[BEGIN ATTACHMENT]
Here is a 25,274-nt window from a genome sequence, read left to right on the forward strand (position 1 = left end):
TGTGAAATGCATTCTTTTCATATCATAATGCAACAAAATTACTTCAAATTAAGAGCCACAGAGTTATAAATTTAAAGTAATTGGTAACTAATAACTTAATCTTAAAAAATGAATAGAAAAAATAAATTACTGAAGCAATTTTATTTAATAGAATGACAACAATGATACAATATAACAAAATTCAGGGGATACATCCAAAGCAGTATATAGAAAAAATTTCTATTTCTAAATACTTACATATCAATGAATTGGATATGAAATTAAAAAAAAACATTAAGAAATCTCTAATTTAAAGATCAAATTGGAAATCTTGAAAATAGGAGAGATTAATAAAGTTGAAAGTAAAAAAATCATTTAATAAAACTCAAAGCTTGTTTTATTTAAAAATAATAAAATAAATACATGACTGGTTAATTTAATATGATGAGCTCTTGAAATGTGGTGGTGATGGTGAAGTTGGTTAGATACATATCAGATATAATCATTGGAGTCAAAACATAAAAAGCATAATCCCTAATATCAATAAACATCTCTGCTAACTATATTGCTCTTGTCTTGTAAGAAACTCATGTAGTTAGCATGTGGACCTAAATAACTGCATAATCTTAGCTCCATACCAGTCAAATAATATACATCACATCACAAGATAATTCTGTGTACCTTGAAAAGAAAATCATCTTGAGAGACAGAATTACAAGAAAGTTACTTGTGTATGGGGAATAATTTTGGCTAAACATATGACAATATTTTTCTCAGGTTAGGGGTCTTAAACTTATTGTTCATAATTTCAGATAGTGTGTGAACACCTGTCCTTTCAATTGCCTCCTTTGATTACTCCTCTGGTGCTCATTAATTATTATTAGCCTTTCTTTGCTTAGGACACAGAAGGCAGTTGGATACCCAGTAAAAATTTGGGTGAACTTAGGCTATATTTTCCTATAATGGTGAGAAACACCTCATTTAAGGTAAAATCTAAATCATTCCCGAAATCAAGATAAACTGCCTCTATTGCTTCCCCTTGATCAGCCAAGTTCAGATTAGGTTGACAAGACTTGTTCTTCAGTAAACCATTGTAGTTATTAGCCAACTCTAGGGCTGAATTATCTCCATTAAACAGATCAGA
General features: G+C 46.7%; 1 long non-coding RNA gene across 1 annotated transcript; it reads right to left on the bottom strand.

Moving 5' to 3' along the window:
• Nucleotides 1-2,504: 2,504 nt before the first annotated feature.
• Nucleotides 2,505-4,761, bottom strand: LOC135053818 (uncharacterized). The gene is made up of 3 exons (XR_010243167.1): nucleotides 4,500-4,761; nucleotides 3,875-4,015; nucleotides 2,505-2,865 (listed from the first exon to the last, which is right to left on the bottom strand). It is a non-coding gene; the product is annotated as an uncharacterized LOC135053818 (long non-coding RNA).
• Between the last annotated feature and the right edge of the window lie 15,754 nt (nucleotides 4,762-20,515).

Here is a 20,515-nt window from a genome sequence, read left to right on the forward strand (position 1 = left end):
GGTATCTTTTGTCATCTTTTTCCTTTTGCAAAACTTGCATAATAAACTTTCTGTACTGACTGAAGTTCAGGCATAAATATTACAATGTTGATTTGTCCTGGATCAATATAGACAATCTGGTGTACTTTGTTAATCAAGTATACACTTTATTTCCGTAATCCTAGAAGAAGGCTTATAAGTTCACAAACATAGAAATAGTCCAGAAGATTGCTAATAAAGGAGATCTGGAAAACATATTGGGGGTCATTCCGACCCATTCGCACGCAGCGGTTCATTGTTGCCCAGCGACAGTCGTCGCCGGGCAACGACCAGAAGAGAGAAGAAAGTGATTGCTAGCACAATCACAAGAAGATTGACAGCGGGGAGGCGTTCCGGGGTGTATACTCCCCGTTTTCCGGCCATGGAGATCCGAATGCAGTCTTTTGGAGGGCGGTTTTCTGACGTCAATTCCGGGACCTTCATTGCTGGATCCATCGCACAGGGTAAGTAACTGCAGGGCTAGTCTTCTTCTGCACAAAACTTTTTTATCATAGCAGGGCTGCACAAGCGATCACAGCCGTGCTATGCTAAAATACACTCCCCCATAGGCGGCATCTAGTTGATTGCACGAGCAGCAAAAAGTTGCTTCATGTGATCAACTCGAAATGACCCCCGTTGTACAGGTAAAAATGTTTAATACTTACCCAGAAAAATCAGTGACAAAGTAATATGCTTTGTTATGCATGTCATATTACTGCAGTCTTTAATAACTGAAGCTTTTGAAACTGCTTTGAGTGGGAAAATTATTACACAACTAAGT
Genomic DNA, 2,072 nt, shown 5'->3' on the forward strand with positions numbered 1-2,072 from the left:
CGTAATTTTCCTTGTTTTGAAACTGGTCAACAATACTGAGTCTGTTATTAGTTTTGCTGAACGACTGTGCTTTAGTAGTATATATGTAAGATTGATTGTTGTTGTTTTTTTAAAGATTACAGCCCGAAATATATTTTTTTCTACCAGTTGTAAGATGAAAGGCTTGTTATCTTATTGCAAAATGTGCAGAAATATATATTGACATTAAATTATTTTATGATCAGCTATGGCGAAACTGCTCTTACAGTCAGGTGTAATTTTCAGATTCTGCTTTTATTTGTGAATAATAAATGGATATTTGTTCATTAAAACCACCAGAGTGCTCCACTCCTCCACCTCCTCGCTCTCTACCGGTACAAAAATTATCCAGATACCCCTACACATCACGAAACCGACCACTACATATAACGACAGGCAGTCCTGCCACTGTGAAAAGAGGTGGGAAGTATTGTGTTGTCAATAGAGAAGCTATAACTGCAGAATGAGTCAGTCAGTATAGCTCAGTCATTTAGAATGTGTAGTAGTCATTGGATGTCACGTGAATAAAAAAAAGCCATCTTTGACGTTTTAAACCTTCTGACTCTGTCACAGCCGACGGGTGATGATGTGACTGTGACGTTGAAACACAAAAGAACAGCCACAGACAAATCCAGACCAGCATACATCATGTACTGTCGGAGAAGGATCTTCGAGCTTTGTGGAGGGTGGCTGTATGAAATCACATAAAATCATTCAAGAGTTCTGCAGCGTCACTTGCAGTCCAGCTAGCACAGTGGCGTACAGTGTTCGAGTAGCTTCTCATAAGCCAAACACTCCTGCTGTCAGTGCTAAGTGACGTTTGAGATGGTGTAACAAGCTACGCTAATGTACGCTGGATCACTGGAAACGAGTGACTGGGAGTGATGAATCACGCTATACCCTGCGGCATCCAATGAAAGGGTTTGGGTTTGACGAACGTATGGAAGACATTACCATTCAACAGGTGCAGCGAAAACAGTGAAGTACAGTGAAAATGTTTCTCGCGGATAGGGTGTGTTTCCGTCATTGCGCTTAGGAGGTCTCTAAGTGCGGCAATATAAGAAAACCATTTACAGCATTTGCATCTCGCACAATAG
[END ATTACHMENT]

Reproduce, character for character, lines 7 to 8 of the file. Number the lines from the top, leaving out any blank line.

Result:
• Between the last annotated feature and the right edge of the window lie 15,754 nt (nucleotides 4,762-20,515).

Here is a 20,515-nt window from a genome sequence, read left to right on the forward strand (position 1 = left end):